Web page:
Business must stand up to domestic violence

Domestic violence costs New Zealand business $368 million a year, according to new research that says businesses could benefit from better victim-protection policies.

The report, commissioned by the Public Service Association (PSA) and released to coincide with the launch of Green MP Jan Logie's anti-domestic violence members bill, has made a number of recommendations it says will save businesses millions and help victims break the cycle of violence.

One in three New Zealand women will experience domestic violence in their lifetime, while women are also targeted at work and have trouble holding on to jobs.

Report author Suzanne Snively, a former partner at PWC, put the cost of domestic violence to business at $368 million a year.

Her report said there was growing evidence that the introduction of workplace protection for victims saved employers money that would otherwise be spent on recruitment, retraining, lost workdays and lower productivity.

"For every woman whose experience of violence is prevented as result of the workplace protections in a particular year, an average of $3371 in production-related costs can be avoided," the report said.

Snively said this was a conservative estimate.

Her report said evidence strongly showed that staying in work was critical to reducing the effects of violence and abuse experienced by victims.

"Security of employment enables those affected by domestic violence to maintain personal, family, financial and economic stability, in this way assisting them to find a pathway out of violence and to successfully build their lives," it said.

There were a number of barriers to implementing workplace protections.

"These barriers are due in part to current attitudes towards workplace health and safety training which can overstate the costs and understate the benefits from lower costs of recruitment, retention and retraining," the report said.

With appropriate protection, workplaces and employers could also enhance victim safety and help connect them with support services that led them to safer environments and staff retention.

"These factors increasingly empower victims to become self-reliant and confident employees," it said.

"In combination with the reduction in disruption to staff, employers are able to achieve strong productivity growth."

It would also allow them to break the cycle of violence more quickly.

The report made a number of recommendations including that employers create and implement tailored domestic violence human resources policies, allow victims to take up to 10 days special leave to address and resolve domestic violence problems, and raise awareness of the economic cost of domestic violence.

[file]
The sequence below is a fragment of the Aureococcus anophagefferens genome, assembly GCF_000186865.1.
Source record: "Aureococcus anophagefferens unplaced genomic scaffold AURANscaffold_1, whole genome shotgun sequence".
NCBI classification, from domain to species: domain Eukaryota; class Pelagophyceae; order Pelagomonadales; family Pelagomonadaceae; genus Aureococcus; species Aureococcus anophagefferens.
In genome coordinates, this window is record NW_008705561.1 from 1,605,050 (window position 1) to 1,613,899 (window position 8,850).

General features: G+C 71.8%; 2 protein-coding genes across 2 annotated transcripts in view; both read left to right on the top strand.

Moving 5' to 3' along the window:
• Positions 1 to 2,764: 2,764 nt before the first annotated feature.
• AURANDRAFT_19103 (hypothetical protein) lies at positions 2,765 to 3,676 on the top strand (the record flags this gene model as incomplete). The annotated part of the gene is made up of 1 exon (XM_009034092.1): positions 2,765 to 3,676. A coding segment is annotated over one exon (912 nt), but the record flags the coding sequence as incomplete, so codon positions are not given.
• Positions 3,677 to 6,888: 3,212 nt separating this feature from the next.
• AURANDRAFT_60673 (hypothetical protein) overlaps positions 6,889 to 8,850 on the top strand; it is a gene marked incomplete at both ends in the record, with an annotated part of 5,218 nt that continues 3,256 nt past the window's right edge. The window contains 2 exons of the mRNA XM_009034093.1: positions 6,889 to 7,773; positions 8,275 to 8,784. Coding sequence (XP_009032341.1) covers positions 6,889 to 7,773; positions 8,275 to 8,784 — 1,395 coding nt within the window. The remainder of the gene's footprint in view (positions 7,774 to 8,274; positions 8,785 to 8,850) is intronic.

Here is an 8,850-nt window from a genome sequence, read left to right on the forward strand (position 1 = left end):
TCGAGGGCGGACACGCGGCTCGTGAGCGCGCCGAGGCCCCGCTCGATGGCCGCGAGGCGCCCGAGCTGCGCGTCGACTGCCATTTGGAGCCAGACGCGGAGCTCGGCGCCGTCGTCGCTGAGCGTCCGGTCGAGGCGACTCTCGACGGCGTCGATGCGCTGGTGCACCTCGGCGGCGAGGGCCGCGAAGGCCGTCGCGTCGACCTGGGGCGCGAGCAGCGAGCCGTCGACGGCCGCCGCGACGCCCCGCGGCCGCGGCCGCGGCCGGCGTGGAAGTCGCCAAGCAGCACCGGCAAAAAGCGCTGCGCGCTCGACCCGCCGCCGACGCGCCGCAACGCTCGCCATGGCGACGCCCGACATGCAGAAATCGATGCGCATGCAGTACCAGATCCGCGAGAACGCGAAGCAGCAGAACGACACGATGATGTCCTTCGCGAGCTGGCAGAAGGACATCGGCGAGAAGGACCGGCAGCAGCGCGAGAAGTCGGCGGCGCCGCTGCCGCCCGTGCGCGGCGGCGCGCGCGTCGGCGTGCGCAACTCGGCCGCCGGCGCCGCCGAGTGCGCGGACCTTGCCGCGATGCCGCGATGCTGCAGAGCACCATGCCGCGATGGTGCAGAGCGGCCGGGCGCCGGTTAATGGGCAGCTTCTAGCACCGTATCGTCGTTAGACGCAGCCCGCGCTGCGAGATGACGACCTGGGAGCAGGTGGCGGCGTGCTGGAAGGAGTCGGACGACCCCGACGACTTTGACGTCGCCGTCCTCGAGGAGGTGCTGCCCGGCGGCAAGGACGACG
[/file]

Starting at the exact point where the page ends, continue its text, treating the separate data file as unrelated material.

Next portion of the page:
PSA national secretary Brenda Pilott said the research showed the significant savings that could be made if victims were properly supported in the workplace.

"The PSA has been working with employers to get agreed provisions that provide support at work for people suffering from domestic violence," she said.

"Employer-by-employer agreements will not provide for everyone, however, and that is why legislation is needed."

Green Party women's spokesperson Jan Logie said that with one in three women experiencing domestic violence, urgent action was needed to reduce the impact and to help victims rebuild their lives.

"Victims of domestic violence often lose their jobs because they may not be able to focus on their work, are unable to show up to work, or are stalked by their abusers while at work," she said.

Her bill would allow them to ask for help and give employers the tools they needed to support their workers and keep them in employment, helping the victim out of their ordeal and saving the business money in terms of productivity and staff turnover.

Employers were in a strong position to make a difference in the lives of victims, she said.

"This is a win-win solution that will benefit domestic violence victims, wider society, and businesses at the same time."

A spokesman for Women's Refuge said victims of domestic violence were often unemployed or underemployed and struggled to get work due to bad references, as violence affected their ability to do their jobs.

Fairfax Media